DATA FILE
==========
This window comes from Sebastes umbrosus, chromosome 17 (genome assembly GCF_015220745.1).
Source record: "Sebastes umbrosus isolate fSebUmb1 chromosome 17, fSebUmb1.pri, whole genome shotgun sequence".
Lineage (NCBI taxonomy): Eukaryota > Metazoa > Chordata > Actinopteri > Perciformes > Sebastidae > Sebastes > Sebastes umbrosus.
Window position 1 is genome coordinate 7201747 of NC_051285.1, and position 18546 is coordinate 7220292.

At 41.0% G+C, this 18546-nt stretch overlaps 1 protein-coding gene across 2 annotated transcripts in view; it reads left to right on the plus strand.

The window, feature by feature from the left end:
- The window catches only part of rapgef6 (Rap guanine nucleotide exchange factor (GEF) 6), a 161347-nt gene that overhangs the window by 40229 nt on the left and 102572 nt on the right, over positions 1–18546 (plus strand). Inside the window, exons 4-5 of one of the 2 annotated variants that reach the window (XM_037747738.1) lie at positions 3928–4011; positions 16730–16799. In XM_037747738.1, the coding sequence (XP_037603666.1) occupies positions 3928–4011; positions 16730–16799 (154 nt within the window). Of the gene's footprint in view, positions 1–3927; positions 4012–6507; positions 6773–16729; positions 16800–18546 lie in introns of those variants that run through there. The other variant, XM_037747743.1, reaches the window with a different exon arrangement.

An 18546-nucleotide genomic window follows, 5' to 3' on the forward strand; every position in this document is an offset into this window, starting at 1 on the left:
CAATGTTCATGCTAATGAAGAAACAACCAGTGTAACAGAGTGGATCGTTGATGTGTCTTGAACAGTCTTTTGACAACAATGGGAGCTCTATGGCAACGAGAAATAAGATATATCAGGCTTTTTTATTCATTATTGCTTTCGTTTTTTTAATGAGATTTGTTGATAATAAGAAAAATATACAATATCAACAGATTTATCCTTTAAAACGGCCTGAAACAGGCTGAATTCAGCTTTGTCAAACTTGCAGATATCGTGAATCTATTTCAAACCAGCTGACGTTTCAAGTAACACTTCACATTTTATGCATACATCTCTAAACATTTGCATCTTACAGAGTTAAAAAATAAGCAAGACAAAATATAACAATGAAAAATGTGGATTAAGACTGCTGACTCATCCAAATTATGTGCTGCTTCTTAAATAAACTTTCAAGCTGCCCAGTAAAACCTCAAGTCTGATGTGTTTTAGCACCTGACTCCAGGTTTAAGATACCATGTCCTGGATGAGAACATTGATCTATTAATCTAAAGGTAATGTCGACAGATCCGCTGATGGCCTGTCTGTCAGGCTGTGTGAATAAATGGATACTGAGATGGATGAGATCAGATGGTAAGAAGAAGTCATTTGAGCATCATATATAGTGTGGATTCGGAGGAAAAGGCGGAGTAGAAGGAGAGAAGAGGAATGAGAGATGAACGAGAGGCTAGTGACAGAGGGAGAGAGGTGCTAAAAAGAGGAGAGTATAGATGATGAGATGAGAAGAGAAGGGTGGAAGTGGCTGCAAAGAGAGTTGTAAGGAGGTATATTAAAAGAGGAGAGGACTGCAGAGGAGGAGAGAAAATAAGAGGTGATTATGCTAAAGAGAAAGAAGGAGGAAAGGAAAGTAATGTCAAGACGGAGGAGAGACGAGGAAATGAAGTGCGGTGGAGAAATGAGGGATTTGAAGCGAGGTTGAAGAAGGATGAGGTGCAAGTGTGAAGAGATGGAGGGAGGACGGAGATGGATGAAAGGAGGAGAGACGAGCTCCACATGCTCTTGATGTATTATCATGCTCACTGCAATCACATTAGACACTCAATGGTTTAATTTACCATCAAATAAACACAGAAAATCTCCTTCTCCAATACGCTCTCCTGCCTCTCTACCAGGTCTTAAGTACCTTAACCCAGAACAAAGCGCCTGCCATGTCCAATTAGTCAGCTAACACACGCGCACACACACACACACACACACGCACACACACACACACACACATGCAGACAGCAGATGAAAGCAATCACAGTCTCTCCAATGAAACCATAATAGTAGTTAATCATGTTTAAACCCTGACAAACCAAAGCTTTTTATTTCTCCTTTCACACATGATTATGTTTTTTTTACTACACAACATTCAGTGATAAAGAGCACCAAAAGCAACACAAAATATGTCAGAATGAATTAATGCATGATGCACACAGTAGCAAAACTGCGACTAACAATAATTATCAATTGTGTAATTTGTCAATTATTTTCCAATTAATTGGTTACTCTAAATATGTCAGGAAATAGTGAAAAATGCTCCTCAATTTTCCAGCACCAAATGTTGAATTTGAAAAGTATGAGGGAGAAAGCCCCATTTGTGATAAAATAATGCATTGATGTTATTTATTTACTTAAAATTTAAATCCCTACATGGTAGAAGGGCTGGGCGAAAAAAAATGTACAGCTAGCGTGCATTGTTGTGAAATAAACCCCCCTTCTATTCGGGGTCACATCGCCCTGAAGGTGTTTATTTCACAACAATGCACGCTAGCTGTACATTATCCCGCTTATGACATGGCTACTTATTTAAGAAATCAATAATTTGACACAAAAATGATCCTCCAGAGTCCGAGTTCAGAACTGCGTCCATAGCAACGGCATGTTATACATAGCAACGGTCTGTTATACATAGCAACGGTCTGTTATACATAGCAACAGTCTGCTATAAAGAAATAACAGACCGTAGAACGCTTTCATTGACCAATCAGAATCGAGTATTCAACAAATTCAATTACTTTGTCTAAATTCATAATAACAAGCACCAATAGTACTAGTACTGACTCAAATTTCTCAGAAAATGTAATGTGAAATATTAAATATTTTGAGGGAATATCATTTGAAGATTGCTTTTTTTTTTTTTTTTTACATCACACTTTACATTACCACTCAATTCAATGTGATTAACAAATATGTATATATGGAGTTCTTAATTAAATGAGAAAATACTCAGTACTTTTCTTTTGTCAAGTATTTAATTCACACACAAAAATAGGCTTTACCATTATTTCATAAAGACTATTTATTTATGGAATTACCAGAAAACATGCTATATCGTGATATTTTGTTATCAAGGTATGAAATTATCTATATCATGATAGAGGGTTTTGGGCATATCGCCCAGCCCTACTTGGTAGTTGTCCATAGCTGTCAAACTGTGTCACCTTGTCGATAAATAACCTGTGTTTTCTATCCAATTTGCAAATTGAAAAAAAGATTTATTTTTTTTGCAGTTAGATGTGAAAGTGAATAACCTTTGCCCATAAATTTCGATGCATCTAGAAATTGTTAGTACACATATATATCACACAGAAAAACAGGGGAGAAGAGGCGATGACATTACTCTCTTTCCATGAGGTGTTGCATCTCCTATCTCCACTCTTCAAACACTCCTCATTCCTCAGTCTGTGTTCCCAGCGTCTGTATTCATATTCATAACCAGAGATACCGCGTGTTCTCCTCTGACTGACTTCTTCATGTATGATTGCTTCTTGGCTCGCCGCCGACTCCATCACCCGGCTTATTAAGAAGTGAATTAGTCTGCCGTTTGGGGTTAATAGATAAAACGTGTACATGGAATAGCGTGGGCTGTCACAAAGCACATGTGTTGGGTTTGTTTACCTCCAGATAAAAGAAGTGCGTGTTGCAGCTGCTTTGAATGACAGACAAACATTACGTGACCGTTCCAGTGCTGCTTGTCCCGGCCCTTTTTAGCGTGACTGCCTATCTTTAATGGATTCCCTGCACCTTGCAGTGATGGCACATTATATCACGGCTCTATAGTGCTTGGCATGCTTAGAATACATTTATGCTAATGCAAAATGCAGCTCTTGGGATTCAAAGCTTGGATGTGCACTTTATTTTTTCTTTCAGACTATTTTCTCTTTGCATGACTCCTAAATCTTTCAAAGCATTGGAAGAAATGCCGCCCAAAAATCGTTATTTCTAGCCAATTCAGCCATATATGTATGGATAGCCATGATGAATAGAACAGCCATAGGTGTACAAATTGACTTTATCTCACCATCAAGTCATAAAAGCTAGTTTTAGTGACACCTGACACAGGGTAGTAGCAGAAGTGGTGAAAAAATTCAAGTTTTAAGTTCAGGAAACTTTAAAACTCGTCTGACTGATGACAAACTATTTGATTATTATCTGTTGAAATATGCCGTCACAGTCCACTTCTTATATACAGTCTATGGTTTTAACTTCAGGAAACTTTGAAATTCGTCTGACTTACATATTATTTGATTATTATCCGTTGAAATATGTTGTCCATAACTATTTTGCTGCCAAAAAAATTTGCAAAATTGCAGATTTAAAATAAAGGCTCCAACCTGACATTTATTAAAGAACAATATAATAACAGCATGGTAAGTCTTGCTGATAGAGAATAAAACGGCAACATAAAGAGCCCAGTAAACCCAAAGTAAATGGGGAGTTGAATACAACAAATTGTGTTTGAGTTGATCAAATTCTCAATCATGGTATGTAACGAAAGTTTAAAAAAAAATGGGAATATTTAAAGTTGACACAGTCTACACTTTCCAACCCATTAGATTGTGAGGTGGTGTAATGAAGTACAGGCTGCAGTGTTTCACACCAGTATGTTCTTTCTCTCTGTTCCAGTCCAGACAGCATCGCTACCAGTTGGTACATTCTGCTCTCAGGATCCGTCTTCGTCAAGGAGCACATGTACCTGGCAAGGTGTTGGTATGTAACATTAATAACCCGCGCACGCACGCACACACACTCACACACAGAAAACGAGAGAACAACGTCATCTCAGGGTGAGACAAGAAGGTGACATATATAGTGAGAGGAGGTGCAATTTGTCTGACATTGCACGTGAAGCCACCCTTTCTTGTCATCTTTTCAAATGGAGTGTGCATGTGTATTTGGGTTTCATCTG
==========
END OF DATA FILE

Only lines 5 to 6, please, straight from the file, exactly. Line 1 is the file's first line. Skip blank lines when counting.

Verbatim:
At 41.0% G+C, this 18546-nt stretch overlaps 1 protein-coding gene across 2 annotated transcripts in view; it reads left to right on the plus strand.

The window, feature by feature from the left end: